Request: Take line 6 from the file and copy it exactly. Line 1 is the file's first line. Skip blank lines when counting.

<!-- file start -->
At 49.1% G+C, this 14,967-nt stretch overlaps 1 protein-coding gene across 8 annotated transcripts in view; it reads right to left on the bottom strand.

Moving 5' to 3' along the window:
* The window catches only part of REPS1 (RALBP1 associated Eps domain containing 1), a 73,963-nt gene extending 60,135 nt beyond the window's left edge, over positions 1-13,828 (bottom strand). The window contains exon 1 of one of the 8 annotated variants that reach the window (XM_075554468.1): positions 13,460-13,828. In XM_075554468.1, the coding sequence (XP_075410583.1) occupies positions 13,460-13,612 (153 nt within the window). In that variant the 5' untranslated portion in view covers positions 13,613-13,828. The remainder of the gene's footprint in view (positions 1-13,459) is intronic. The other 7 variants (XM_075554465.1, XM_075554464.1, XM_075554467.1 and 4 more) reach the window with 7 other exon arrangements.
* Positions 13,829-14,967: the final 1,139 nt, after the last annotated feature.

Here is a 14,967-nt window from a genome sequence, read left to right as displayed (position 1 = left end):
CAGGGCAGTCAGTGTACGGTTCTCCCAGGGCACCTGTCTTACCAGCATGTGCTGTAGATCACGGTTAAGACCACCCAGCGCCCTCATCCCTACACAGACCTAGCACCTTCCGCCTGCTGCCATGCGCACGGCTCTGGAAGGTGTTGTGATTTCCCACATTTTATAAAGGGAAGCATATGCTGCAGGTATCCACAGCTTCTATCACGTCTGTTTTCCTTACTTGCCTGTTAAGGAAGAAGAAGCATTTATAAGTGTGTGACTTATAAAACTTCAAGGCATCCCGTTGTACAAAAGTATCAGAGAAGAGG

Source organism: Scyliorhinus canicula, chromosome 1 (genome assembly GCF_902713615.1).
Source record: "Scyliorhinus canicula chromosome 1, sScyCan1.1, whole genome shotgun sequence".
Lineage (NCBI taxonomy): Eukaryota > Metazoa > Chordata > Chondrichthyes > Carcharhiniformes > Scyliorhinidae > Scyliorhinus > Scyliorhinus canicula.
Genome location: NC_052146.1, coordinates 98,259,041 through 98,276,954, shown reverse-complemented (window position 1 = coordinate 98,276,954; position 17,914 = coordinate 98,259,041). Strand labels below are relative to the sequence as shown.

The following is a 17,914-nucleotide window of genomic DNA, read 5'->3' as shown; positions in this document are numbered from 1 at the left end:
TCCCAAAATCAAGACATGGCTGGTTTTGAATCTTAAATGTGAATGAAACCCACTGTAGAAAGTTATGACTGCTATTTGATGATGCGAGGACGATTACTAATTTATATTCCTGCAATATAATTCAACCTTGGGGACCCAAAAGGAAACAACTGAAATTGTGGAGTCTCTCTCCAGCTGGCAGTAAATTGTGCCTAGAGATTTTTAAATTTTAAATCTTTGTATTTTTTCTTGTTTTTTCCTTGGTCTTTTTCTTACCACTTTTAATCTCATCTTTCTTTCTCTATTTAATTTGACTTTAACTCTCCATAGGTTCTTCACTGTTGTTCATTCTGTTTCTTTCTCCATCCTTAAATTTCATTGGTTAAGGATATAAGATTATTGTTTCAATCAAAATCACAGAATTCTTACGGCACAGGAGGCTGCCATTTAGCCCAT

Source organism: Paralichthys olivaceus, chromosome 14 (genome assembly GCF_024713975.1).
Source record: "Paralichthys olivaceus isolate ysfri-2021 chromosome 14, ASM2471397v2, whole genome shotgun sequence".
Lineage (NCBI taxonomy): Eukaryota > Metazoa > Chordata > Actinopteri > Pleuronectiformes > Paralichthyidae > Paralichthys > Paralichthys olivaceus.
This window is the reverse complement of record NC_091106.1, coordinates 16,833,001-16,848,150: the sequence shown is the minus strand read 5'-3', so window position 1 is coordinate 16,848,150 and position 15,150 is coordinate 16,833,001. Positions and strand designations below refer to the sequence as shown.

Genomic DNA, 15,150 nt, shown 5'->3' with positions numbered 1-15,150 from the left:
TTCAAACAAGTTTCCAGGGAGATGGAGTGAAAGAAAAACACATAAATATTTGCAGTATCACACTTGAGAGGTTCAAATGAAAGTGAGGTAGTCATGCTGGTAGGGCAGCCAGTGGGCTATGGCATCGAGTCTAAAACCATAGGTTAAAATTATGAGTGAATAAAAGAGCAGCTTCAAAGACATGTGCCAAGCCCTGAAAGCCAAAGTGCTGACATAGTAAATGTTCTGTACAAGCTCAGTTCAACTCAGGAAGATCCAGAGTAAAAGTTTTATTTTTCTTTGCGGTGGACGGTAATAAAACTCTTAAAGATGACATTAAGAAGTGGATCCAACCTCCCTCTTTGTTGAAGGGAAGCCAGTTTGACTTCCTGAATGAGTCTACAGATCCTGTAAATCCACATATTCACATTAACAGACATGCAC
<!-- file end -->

CAGGGCAGTCAGTGTACGGTTCTCCCAGGGCACCTGTCTTACCAGCATGTGCTGTAGATCACGGTTAAGACCACCCAGCGCCCTCATCCCTACACAGACCTAGCACCTTCCGCCTGCTGCCATGCGCACGGCTCTGGAAGGTGTTGTGATTTCCCACATTTTATAAAGGGAAGCATATGCTGCAGGTATCCACAGCTTCTATCACGTCTGTTTTCCTTACTTGCCTGTTAAGGAAGAAGAAGCATTTATAAGTGTGTGACTTATAAAACTTCAAGGCATCCCGTTGTACAAAAGTATCAGAGAAGAGG